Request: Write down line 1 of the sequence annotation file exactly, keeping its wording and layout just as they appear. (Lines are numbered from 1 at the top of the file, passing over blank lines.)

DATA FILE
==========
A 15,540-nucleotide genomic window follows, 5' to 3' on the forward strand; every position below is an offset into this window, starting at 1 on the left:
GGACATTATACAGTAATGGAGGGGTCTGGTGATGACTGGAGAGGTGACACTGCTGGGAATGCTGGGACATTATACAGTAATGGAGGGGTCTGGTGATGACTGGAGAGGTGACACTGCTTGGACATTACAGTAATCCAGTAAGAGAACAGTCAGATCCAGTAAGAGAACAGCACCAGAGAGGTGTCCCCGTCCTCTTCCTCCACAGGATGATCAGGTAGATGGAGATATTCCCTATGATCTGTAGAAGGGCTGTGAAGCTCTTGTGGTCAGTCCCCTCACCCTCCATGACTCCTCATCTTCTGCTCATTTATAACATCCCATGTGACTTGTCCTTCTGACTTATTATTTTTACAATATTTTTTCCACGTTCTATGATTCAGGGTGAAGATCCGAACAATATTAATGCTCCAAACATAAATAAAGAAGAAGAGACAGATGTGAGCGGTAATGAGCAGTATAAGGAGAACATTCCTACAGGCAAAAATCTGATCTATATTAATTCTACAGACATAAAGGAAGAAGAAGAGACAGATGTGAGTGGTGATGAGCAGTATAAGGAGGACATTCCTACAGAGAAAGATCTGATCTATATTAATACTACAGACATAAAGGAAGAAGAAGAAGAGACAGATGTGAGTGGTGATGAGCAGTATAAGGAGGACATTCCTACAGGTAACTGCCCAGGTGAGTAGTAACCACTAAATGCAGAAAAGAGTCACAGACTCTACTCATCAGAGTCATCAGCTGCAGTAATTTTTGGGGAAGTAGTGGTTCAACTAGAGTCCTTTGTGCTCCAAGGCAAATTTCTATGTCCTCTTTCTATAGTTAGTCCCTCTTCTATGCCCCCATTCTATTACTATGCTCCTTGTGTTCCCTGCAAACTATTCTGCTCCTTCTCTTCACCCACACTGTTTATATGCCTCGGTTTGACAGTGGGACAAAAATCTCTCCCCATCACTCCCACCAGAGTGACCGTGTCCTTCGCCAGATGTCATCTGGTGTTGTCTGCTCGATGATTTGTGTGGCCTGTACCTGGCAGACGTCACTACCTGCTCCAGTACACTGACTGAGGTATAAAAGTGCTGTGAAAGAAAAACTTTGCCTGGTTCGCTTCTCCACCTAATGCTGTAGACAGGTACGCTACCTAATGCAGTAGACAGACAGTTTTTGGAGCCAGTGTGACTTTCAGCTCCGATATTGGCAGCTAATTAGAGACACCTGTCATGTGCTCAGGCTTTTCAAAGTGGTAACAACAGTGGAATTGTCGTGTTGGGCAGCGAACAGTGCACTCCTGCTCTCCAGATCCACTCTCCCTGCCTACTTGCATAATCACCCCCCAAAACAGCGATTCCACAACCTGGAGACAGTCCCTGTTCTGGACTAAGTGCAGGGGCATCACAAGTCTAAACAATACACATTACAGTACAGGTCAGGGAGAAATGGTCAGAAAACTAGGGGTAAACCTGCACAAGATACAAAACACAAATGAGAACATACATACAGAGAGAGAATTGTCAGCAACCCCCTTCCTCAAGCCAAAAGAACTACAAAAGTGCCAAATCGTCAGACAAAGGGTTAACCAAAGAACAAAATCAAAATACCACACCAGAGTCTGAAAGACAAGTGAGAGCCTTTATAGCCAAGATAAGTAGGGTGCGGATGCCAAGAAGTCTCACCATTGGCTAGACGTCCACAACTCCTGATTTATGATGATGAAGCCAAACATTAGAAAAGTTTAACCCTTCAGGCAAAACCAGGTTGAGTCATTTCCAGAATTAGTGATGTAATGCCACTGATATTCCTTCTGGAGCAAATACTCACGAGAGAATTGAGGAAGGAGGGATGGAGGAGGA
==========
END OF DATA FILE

A 15,540-nucleotide genomic window follows, 5' to 3' on the forward strand; every position below is an offset into this window, starting at 1 on the left: